But Eliza, despite amazing shipments of hand-me-downs (which she adores) from family and friends in two countries, is entirely envious of other people's clothes. She told me recently that she has grown bored with her wardrobe (except she said it like this: "None of my clothes are FANCY anymore!"). Whenever we go out, I'll hear a little whisper at some point, and she'll say, "Mama! Do you see that green headband that girl is wearing? I want one like that!" Or, "Mama, look at that nice dress! I wish I had one like that." Or, "The other girl had a dress that twirled out like _this_ when she span around....Mama, I want one like that!" Eliza is very materialistic, and this obsession is also very pure: she watches no television, she has never seen clothing ads, and she has only watched a couple of Disney movies (both of them viewed recently, well after her love of clothes was firmly established).

At her first dance class this past fall, we walked into the studio at the same time as a little girl named Sophia. Sophia was wearing tiny pink ballet shoes on her tiny three-year-old feet, and Eliza took one look and nearly turned green. Sidling up to me, she whispered: "Mama, that girl has dance shoes!" Yes, Eliza, she does, I said. "_I_ want dance shoes!" said my little dance-class-virgin. Oh really? I said noncommittally. They do look like fun! How about we get ready for your first class now? "No, Mama, I want them _now_! Can we go get dance shoes?" Tears were welling up in her eyes. No, we can't go now, I told her. You can try the _class_ now, and see if you even like it!

Turned out she _loved_ dance class. She bounded around the room for an hour, utterly thrilled. I could tell, when I looked at her face, that she was imagining herself leaping and whirling around like a Prima Ballerina. It was also very clear that she hoped to acquire some shoes like Sophia's.

At first, I thought dance shoes would be the extent of it. Of _course_ she wanted dance shoes - this was her first dance class, and proper footwear _is_ important. I took her to the secondhand clothing store and bought her some ballet slippers for $7. She was ecstatic. She told me she loved her dance shoes. She wore her dance shoes every waking moment for over a week. She slept with her dance shoes for many days. She twirled and "span" around the house with her dance shoes on. I was (and remain) convinced that her dance shoes were Worth The Money.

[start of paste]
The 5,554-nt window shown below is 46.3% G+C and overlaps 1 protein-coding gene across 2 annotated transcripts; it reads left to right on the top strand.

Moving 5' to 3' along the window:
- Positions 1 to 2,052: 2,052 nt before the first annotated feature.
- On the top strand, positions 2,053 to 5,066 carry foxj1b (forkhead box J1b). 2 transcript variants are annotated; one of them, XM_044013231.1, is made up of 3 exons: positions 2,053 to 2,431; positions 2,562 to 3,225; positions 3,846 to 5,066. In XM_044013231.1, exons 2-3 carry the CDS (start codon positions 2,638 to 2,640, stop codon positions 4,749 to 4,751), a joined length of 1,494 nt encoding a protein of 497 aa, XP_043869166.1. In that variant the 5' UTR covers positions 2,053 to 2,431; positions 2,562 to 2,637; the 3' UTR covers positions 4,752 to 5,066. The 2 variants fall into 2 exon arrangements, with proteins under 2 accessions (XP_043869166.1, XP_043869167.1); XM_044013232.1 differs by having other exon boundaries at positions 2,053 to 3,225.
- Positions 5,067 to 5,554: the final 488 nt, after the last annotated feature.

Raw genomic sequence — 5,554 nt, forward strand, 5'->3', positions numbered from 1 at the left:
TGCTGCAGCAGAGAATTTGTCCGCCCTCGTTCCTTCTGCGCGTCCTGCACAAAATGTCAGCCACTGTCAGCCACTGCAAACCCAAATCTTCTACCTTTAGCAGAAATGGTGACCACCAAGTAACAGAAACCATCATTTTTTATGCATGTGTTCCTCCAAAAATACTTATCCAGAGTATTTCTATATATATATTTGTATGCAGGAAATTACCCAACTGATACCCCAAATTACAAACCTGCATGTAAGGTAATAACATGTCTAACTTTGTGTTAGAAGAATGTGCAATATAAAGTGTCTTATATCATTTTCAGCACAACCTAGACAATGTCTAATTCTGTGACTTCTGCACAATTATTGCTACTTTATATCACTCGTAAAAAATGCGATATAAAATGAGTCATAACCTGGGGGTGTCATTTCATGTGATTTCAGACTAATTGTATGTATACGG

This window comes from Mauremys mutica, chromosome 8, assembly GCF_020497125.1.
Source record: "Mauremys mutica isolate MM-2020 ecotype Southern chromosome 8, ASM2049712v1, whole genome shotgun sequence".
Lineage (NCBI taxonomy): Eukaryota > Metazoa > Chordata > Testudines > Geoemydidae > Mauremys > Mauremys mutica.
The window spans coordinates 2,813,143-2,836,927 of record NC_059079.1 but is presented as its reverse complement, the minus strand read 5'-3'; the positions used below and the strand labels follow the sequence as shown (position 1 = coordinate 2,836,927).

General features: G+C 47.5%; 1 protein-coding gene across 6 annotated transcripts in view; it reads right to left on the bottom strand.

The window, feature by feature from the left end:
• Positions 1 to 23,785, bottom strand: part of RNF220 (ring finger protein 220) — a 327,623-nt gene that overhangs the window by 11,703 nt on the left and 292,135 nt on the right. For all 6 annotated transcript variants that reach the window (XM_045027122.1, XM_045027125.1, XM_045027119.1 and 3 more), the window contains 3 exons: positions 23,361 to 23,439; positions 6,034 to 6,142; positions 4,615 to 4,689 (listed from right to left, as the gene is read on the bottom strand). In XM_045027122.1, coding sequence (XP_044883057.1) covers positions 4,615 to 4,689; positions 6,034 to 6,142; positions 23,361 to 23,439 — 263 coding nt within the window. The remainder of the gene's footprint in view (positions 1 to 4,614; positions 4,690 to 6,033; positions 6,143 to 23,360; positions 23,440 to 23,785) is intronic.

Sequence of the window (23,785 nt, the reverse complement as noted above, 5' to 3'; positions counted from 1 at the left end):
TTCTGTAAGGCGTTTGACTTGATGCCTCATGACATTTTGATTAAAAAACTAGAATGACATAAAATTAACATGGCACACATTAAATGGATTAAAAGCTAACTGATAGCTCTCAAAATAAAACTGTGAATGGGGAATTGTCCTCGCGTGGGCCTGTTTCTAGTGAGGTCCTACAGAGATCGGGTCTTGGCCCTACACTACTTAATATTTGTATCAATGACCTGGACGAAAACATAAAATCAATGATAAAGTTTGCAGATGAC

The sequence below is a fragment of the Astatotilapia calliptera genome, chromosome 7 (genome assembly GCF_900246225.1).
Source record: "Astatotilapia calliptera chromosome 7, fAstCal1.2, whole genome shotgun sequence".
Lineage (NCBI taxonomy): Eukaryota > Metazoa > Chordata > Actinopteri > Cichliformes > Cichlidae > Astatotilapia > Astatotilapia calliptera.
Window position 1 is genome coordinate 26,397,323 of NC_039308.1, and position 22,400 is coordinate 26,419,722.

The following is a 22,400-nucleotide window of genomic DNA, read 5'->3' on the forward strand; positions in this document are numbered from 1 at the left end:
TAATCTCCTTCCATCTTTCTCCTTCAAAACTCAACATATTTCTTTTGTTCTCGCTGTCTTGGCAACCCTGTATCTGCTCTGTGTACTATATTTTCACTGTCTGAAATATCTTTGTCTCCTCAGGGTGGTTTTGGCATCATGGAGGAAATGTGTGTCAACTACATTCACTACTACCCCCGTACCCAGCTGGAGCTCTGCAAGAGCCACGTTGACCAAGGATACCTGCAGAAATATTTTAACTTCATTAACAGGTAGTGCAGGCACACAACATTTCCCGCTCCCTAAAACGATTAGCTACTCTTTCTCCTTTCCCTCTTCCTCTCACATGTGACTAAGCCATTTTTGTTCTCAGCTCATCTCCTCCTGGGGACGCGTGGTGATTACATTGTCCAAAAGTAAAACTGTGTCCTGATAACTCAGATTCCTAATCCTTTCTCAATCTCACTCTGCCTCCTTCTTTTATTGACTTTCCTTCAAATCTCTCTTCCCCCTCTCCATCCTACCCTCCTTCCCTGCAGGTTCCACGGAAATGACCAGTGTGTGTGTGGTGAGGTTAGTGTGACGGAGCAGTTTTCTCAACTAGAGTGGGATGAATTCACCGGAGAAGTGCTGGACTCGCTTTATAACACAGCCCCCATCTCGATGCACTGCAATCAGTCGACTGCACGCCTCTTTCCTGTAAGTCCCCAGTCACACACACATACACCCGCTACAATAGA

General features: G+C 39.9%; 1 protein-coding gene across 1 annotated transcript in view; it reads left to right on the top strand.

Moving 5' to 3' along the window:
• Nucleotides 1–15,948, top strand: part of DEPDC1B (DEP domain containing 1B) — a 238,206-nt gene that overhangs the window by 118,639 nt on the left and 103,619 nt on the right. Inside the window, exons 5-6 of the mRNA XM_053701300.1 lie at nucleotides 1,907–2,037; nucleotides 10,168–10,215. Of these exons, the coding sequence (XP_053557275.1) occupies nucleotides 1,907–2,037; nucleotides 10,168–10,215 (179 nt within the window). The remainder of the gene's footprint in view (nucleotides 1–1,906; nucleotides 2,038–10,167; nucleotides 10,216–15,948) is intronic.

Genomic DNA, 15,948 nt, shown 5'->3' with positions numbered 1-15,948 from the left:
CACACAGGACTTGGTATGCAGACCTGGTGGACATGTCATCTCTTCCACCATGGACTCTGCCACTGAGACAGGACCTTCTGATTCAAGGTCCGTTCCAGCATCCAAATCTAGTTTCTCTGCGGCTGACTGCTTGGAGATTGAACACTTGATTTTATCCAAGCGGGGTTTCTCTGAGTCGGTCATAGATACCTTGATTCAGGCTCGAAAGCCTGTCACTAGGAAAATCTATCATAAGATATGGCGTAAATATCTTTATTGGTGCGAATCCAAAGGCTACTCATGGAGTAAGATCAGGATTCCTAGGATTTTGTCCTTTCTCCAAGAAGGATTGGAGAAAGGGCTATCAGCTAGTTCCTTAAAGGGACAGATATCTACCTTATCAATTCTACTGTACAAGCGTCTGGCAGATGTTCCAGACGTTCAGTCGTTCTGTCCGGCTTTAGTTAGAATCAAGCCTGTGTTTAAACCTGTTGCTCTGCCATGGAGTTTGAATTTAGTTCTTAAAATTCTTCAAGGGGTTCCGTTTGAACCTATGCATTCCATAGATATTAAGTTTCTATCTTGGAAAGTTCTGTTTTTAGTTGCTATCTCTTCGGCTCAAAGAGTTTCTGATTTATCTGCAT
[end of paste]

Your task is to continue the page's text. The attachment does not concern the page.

However, next week at dance class, one of the girls was wearing a tutu that Eliza immediately noticed. All week afterward, she told me how she wanted a ballet dress. She asked if she could have one. She asked if I would buy it for her. She asked me over and over and over again. Each time, I repeated how I wasn't planning to buy her any dance attire besides the shoes. I reminded her about all the gorgeous clothes she already owns, and how technically one doesn't need clothes at _all_ in order to dance. (I tried reading her the book about the magic ballet-slippers-necklace, which - the little girl thinks - makes its owner dance beautifully. Until the fateful day when the little girls loses the necklace...and can _still_ dance beautifully! The point was entirely lost on my daughter, who announced at the end of the story: "I wish _I_ had a necklace like that!")

Third dance class: I dropped Eliza off in the studio, and left to get Ben and Jem and Ivy settled in the waiting room. I felt bad for not sitting in the studio, like the other moms were doing, so as soon as I could, I poked my head in to check on Eliza. There was my daughter, happily dancing...until the moment she saw me. Then the smile drained from her face, and she ran over and whispered: "I REALLY want a ballet dress! The OTHER girl has a ballet dress, and I DON'T." She was totally pouting now. "What's THAT on the floor [motioning to a white scarf]? I want to use that, right NOW!" My child was actually whispering viciously, and beginning to stamp her foot, and in another moment, I feared she would lose it entirely. I gazed at my daughter, a rigid puddle of sadness in the corner of the studio while the other kids galloped and leaped and pretended to be flying princesses, and I could barely believe it.

I hissed right back: "Eliza! You have been waiting _all week_ for this class. I moved heaven and earth to get you here, I woke your sister from a nap in order to come, your brothers are sitting in the other room so you can be here, I paid your teacher so you could dance with her, and I am NOT buying you a new dress to wear! You have lots of nice dresses at home, you are wearing a nice dress now, and it is time to dance! It's a DANCE class, not a CLOTHING class."

I thought I made some lucid, if breathless, points. And I immediately left the room, knowing that where Eliza's temper in public is concerned, my presence never _ever_ cools her down more than my leaving the room will. Within five seconds, I could hear Eliza dancing again, playing with the other kids, obviously having a great time. I did not check on her again for the rest of the class (and ever since that day, we have a Dance Class Plan: I will drop you off at the studio, but I won't stay in the room, in order for you to focus on dancing and NOT get distracted by telling me about the clothes you want! On some level, I actually think Eliza is grateful for this plan.)